29.4.1895 London/UK - 26.12.1955 Belfast/UK
Even as a boy, Geoffrey Hill's future career was unmistakably marked out. He spent much of his spare time with aircraft models and at the age 17 secured a place for one of them at an exhibition. He was educated at University College, London, from where he graduated in 1914. After having served in the Royal Flying Corps in World War I, he undertook responsibilities in aeronautical research for the Air Ministry. After demobilization Hill pursued his absorbing interest in aeronautics as an experimental engineer and chief test pilot to the Handley Page Ltd. By this time he had acquired a background of knowledge and experience which, coupled with his inventive ability, enabled him to conceive the idea of a tailless aircraft.
In 1922, Hill was awarded an 1851 Exhibition Senior Studentship, and after two years of research to test the validity of the principles that the two brothers had enunciated, he began the design and construction of the novel aircraft. The work was supported in its early stages by the Aeronautical Research Committee and eventually the machine was further developed with the Westland Aircraft Co when he joined that firm in 1926. It was shown to the public for the first time at the RAF pageant in Hendon and is now in the Science Museum in South Kensington, where it bears witness of the contribution to the aeronautical science by the two brothers. In 1934 Hill returned to his old College as Kennedy professor of engineering, holding this post until 1947 in favor of the aircraft industry as consultant to Short Brothers and Harland Ltd in Belfast. During World War II, he was seconded to the Air Ministry and later the Ministry of Aircraft Production for research work, and as a pioneer in the invention of the isoclinic wing he made valuable contributions in helping to maintain the superiority of the Allies in the air. Hill was elected to fellowship of the Royal Aeronautical Sciences and was awarded the D.Sc. title in engineering from the University of London.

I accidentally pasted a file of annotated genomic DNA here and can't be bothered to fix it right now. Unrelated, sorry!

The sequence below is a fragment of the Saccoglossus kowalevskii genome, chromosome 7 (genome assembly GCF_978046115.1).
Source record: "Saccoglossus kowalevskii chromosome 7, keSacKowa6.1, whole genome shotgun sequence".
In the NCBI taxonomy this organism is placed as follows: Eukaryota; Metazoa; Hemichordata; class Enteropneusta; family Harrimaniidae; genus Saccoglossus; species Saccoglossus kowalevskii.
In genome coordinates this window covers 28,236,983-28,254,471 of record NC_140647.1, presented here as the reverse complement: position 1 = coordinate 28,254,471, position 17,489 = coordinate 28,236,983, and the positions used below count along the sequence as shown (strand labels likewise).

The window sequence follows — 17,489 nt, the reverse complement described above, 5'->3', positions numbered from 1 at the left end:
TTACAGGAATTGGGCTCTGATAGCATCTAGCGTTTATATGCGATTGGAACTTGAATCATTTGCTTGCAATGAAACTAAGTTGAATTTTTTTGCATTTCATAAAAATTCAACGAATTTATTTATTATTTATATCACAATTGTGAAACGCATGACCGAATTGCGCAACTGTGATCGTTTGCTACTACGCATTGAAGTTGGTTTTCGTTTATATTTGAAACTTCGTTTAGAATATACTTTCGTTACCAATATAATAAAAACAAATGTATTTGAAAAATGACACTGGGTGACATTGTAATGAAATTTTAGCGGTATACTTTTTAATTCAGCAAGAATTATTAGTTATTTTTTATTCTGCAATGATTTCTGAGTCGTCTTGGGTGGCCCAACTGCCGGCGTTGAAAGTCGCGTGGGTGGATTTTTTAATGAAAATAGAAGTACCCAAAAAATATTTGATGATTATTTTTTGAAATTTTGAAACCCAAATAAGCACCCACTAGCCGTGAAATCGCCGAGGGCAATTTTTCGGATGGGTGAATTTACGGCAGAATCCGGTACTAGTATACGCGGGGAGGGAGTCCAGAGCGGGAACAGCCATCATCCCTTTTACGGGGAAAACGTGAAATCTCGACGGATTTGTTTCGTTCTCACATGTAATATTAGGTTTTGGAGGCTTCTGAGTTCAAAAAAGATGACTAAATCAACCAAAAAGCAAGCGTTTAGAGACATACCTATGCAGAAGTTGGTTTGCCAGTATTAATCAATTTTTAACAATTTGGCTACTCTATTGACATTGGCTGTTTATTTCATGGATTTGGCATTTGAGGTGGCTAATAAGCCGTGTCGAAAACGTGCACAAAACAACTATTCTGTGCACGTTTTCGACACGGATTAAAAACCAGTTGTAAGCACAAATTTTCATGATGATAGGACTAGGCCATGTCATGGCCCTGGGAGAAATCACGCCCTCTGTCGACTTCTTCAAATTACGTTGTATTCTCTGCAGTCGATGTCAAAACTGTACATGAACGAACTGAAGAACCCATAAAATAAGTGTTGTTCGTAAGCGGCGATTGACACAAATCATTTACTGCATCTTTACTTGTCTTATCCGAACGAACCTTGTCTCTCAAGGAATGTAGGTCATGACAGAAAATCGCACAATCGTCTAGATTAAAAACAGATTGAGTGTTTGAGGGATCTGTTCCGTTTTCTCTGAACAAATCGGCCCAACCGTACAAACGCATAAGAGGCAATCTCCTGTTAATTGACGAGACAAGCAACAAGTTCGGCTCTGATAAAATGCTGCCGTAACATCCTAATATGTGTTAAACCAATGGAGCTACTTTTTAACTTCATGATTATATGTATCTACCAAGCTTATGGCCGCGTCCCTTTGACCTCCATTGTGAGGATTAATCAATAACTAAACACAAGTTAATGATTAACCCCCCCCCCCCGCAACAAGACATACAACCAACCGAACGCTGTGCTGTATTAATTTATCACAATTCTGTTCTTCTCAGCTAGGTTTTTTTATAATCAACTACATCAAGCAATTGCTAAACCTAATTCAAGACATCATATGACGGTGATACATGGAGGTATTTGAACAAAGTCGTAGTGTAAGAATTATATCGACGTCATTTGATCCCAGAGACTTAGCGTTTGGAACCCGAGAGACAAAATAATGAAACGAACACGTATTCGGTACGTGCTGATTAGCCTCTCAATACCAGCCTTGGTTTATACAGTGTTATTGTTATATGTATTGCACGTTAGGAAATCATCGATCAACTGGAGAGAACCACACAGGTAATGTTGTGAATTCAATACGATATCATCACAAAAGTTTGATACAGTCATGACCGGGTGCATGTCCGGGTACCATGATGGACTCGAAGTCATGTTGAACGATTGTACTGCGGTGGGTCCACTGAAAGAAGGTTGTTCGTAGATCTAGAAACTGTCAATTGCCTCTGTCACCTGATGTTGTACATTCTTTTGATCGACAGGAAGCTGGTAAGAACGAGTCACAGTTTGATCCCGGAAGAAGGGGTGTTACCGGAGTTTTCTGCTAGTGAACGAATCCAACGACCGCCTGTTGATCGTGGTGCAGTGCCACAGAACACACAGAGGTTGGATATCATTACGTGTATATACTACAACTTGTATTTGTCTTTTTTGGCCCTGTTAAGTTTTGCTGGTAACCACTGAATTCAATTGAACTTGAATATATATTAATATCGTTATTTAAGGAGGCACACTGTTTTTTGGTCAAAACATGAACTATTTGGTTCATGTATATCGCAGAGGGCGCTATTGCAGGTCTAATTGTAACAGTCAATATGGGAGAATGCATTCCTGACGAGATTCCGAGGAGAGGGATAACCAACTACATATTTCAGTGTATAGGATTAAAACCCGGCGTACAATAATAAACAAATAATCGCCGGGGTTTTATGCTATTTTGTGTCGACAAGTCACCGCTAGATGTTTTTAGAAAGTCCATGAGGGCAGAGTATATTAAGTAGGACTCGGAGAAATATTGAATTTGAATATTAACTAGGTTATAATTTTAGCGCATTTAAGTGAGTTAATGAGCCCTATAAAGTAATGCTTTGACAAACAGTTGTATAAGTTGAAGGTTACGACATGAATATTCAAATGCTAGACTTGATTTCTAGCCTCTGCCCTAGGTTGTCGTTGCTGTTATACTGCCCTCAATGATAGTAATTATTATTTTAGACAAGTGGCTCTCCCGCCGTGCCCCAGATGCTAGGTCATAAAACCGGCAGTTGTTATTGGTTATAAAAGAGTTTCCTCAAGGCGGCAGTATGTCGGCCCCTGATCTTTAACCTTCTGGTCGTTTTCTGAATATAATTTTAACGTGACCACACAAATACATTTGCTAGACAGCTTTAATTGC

Anonymous (1937). Prof. G.T.R. Hill. The Aeroplane 52(1): 58. P
Anonymous (1956). Prof. Hill, Fellow. Journal Royal Aeronautical Society 60(3): 147-150. P
Barlow, H.M. (1956). Prof. G.T.R. Hill. Nature 177(4501): 211.
Hill, G.T.R. (1948). The nature of the distortion of swept-back wings. Journal of the Royal Aeronautical Society 52: 186-190. http://www.century-of-flight.net/ Aviation%2520history/flying%2520wings/europe_interwar.htm+GTR+hill+aerodynamics+RAF&hl=de&gl=ch&ct=clnk&cd=1

Hydraulicians in Europe 1800-2000 . 2013.

(less than a mountain), , ,

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  • hill — [ hıl ] noun count *** 1. ) an area of land that is higher than the land surrounding it but smaller and lower than a mountain: a valley surrounded by wooded hills the Pentland Hills an area popular with hill walkers the top/bottom of a hill: They …   Usage of the words and phrases in modern English

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